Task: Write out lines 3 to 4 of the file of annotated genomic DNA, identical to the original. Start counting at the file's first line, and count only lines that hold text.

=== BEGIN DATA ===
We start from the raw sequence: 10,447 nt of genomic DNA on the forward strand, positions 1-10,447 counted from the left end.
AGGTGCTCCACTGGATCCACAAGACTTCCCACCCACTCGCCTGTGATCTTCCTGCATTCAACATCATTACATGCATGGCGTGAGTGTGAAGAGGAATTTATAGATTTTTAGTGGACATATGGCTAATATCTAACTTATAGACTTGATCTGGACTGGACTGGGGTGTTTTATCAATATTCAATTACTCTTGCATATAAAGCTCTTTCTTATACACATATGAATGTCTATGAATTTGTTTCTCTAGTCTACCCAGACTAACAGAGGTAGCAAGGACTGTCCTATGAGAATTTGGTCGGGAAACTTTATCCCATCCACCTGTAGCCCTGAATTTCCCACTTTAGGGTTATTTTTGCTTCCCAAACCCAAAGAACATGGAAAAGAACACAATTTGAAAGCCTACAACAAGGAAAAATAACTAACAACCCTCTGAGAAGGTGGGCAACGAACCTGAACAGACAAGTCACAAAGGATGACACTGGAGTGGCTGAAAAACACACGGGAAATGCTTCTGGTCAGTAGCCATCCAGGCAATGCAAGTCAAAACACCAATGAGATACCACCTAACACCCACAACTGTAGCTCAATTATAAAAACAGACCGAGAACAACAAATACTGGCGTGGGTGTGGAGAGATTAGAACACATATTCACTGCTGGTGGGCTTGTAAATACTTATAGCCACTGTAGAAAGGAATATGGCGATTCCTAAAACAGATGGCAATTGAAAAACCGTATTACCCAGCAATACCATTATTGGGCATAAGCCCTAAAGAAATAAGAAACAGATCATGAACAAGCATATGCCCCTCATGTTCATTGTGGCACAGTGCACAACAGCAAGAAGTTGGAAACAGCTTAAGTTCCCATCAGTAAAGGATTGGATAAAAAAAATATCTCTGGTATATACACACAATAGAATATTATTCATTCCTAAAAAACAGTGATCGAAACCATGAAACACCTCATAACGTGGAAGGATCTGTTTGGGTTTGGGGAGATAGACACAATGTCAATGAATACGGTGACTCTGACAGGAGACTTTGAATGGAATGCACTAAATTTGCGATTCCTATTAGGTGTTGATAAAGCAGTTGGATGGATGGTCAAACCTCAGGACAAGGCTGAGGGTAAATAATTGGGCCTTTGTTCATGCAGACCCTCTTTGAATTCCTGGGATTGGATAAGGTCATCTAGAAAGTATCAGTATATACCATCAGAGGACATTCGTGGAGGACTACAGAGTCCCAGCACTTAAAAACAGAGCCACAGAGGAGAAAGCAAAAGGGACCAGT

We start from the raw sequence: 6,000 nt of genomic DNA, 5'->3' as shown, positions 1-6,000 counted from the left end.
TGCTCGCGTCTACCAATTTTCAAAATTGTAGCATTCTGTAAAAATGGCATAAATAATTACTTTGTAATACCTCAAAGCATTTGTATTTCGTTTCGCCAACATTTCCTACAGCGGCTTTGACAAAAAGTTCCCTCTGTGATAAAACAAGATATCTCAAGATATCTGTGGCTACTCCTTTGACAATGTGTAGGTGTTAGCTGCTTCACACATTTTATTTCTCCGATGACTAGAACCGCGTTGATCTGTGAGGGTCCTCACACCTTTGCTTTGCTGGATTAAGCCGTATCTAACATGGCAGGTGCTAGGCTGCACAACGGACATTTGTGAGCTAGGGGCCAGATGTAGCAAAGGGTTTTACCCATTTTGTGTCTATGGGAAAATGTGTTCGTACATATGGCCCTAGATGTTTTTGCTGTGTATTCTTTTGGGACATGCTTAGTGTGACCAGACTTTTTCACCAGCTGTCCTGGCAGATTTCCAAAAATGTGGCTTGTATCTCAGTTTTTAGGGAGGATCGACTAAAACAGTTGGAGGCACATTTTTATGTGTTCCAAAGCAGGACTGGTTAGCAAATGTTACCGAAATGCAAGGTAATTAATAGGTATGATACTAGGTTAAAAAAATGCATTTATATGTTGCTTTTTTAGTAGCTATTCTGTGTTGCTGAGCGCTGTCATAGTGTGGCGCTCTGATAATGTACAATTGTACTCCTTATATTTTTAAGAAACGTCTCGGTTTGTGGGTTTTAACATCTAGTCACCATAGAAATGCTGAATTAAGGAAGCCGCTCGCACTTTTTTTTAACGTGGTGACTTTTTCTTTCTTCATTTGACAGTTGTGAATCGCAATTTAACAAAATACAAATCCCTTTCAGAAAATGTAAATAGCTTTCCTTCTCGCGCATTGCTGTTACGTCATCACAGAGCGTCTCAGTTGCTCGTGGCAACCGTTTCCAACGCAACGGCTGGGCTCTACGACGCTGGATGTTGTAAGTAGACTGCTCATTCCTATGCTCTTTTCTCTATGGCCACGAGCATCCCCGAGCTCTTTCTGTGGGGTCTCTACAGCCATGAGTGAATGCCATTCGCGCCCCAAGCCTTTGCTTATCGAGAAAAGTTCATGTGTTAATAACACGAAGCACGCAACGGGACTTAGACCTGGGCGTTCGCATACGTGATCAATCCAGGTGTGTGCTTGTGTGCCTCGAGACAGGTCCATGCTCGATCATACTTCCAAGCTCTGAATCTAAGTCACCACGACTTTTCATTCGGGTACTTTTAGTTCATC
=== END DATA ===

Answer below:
We start from the raw sequence: 6,000 nt of genomic DNA, 5'->3' as shown, positions 1-6,000 counted from the left end.
TGCTCGCGTCTACCAATTTTCAAAATTGTAGCATTCTGTAAAAATGGCATAAATAATTACTTTGTAATACCTCAAAGCATTTGTATTTCGTTTCGCCAACATTTCCTACAGCGGCTTTGACAAAAAGTTCCCTCTGTGATAAAACAAGATATCTCAAGATATCTGTGGCTACTCCTTTGACAATGTGTAGGTGTTAGCTGCTTCACACATTTTATTTCTCCGATGACTAGAACCGCGTTGATCTGTGAGGGTCCTCACACCTTTGCTTTGCTGGATTAAGCCGTATCTAACATGGCAGGTGCTAGGCTGCACAACGGACATTTGTGAGCTAGGGGCCAGATGTAGCAAAGGGTTTTACCCATTTTGTGTCTATGGGAAAATGTGTTCGTACATATGGCCCTAGATGTTTTTGCTGTGTATTCTTTTGGGACATGCTTAGTGTGACCAGACTTTTTCACCAGCTGTCCTGGCAGATTTCCAAAAATGTGGCTTGTATCTCAGTTTTTAGGGAGGATCGACTAAAACAGTTGGAGGCACATTTTTATGTGTTCCAAAGCAGGACTGGTTAGCAAATGTTACCGAAATGCAAGGTAATTAATAGGTATGATACTAGGTTAAAAAAATGCATTTATATGTTGCTTTTTTAGTAGCTATTCTGTGTTGCTGAGCGCTGTCATAGTGTGGCGCTCTGATAATGTACAATTGTACTCCTTATATTTTTAAGAAACGTCTCGGTTTGTGGGTTTTAACATCTAGTCACCATAGAAATGCTGAATTAAGGAAGCCGCTCGCACTTTTTTTTAACGTGGTGACTTTTTCTTTCTTCATTTGACAGTTGTGAATCGCAATTTAACAAAATACAAATCCCTTTCAGAAAATGTAAATAGCTTTCCTTCTCGCGCATTGCTGTTACGTCATCACAGAGCGTCTCAGTTGCTCGTGGCAACCGTTTCCAACGCAACGGCTGGGCTCTACGACGCTGGATGTTGTAAGTAGACTGCTCATTCCTATGCTCTTTTCTCTATGGCCACGAGCATCCCCGAGCTCTTTCTGTGGGGTCTCTACAGCCATGAGTGAATGCCATTCGCGCCCCAAGCCTTTGCTTATCGAGAAAAGTTCATGTGTTAATAACACGAAGCACGCAACGGGACTTAGACCTGGGCGTTCGCATACGTGATCAATCCAGGTGTGTGCTTGTGTGCCTCGAGACAGGTCCATGCTCGATCATACTTCCAAGCTCTGAATCTAAGTCACCACGACTTTTCATTCGGGTACTTTTAGTTCATC